Prisons in the United States can be categorized by jurisdiction, and the by intensity of their supervision. By jurisdiction, we are referring to who manages the prisons. A prison warden is generally considered the managerial face of the institution. However, a prison warden and the prison itself is usually within a much larger organizational structure, typically defined at the state level. There are a few jurisdictions at other levels that manage or operate prisons. This includes the federal government, which runs its own prison system (Bureau of Prisons), but also jurisdictions below or different from the state level, such as major cities like New York, Chicago, Philadelphia, and Washington D.C. Puerto Rico also has a prison, as does the U.S. territory of the Virgin Islands.
Typically, the organizational structure that manages state prisons is called the “Department of Corrections,” and is run by a Director or Secretary, who is usually appointed by the state governor. For example, in Pennsylvania, we have the Pennsylvania Department of Corrections, with George Little as the current head (Secretary) of this organization (2021-present). The Pennsylvania Department of Corrections currently overseas 23 State Correctional Institutions (or SCIs). While Eastern State Penitentiary is no longer in operation, the oldest working SCI – Huntingdon – opened in 1889, and followed the model of the Elmira Reformatory in New York. More information about the PDOC’s SCIs can be found here.
The Federal Bureau of Prisons (BOP) was established in the early 1930s as a result of the need to house an increasing number of individuals convicted of federal crimes. There were already some federal prisons in place prior to this time, but it was not until 1930 that the U.S. Congress passed legislation to create the BOP, housing it under the justice department. Sanford Bates became the first Director of the Federal Bureau of Prisons, based on his long-standing work as an organizer and leader at Elmira Reformatory in New York. As more federal legislation was passed, the need for more prisons became apparent.
Today, the BOP has 109 prisons, along with numerous additional facilities (camps) adjoining at these locations. There are also military prisons, alternative facilities, reentry centers, and training centers that are managed by the BOP. The federal prisons are separated into six region: the Mid-Atlantic Region, the North Central Region, the Northeast Region, the Southeast Region, the South Central Region, and the Western Region.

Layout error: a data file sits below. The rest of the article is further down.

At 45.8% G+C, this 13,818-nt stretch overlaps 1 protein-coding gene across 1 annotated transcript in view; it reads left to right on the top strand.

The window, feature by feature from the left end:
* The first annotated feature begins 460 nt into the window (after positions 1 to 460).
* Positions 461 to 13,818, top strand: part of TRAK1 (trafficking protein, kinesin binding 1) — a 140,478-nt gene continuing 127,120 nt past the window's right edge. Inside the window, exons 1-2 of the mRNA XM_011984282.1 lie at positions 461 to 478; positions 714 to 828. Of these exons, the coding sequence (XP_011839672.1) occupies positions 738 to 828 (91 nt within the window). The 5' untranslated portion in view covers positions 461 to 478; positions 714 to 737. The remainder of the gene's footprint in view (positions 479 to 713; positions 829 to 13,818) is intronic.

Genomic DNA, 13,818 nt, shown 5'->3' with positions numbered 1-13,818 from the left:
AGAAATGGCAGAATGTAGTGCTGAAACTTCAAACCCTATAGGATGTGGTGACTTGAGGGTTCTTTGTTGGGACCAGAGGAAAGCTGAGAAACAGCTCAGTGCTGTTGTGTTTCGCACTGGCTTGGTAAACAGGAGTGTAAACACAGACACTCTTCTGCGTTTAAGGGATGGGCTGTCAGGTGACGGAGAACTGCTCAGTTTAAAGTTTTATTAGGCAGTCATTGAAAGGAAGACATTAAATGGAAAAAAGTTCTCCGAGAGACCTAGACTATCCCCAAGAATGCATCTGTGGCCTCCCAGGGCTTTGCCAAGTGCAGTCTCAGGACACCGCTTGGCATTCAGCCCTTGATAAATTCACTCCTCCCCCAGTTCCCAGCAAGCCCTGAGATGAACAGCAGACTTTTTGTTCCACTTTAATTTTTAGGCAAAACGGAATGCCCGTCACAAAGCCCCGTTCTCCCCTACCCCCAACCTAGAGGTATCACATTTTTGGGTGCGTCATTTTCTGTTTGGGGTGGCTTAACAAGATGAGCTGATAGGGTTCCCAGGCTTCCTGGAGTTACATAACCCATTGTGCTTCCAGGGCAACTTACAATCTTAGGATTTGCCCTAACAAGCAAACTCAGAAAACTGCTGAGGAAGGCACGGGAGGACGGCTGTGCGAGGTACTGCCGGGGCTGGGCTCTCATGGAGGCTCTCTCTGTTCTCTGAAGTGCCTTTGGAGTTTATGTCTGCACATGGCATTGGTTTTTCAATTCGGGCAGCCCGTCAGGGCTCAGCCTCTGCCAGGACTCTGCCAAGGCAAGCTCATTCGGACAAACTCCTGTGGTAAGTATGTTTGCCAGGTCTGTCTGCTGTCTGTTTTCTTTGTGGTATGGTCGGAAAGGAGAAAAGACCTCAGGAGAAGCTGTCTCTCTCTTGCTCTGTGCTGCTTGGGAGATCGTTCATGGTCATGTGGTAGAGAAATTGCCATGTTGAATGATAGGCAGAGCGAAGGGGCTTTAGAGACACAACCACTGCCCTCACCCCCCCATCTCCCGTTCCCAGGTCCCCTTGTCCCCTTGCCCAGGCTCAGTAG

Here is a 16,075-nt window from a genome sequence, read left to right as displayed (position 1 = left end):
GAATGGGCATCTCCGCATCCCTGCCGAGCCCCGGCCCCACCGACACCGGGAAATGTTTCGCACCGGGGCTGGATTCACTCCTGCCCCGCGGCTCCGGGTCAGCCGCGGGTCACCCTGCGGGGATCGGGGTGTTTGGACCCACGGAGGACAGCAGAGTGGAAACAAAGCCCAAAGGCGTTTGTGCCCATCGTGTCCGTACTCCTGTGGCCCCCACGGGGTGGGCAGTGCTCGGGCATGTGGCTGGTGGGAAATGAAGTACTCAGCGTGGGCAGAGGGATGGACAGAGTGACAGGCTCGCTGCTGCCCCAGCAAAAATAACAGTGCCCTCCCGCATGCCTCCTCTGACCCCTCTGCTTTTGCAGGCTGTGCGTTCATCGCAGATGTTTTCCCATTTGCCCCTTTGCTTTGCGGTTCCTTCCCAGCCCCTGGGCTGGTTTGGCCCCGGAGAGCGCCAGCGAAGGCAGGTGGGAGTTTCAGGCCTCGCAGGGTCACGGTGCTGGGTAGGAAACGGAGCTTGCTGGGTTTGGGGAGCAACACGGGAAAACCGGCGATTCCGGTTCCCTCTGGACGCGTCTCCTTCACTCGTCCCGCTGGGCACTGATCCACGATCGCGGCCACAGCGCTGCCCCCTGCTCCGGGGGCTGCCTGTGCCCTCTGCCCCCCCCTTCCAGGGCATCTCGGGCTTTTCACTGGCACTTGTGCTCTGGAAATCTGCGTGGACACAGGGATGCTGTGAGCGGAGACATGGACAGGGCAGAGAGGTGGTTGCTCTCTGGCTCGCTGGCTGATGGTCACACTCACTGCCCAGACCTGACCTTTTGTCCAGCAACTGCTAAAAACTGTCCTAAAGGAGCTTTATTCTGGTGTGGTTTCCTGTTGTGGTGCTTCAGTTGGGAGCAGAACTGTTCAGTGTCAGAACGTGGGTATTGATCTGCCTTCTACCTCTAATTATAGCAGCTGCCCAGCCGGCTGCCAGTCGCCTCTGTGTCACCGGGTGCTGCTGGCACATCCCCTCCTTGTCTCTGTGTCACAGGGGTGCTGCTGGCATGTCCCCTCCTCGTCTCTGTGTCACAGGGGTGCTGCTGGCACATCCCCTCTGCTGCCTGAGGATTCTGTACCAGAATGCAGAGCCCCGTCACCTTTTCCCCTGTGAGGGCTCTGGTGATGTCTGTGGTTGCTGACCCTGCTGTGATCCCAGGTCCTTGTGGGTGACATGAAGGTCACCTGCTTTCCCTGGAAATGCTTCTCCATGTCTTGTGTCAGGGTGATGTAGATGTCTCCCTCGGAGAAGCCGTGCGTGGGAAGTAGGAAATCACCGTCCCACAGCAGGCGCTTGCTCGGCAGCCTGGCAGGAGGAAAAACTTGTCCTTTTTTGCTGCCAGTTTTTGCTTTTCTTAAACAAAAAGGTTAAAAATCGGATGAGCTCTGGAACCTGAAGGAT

Within these regions are regional directors, which is similar to state-level directors of departments of corrections. Below is a detailed map of the regions of the Federal Bureau of Prisons. As is depicted, there are several different types of facilities within each region. A central office is also designated for each of the six regions. Notice the concentration of federal prisons in not only Pennsylvania, but our more rural neighbors to the south – what do you think accounts for prison-building in these places? (Curious? More here.)
FBOP Regional Map
The privatization of certain goods and services offered in prison has long been a staple of state departments of corrections, as it allows these organizations to subcontract specific tasks within their prisons. This includes services like food and transportation services, medical, dental, and mental health services, education services, even laundry services. Moreover, the sale of prison-made goods for profit – and the sale of inmates’ labor to private corporations – goes back to the 19th century. Yet the first attempts to privatize an entire prison institution date back to the 1980s, when the politicization of crime led to rising arrests – and insufficient prison beds.
The term “private prisons” refers to institutions built and managed by private corporations, for a profit. Given that the rest of the criminal justice process – policing and the courts – are not privatized (at least not yet), private prisons must contract with states or the federal government, in order to receive and be paid for their housing of prisoners. In order to win contracts, private prison corporations have typically promised lower costs (for the state), with similar or better prisoner outcomes; however, it must be mentioned that private prisons make their money by spending even less than they are paid by the state, per inmate. The Corrections Corporation of America won the first U.S. contract for a private prison, opening their first institution in the 1984. Today, CoreCivic (formerly Corrections Corporation of America) runs approximately 128 facilities in the United States.  The GEO Group, the other primary private prison company in the United States, runs 136 correctional, detention, or reentry facilities.  Today, just over half of states incarcerates some prisoners within private institutions, including Pennsylvania. See the chart below to see where PA falls in the percentages of prisoners housed in private facilities. <footnote> Data from the Sentencing Project </footnote>
Much debate surrounds the use of private prisons, which house roughly 8% of all prisoners in the United States. Critics note the lack of transparency in private institutions’ reporting processes, compared to “normal” public prisons. Still, others tackle a bigger moral issue – punishment for profit. While taxpayers ultimately pay for the punishment of all individuals, either at the State or Federal level, shareholders and administrators of the companies are making money by punishing people, under the guise of capitalism.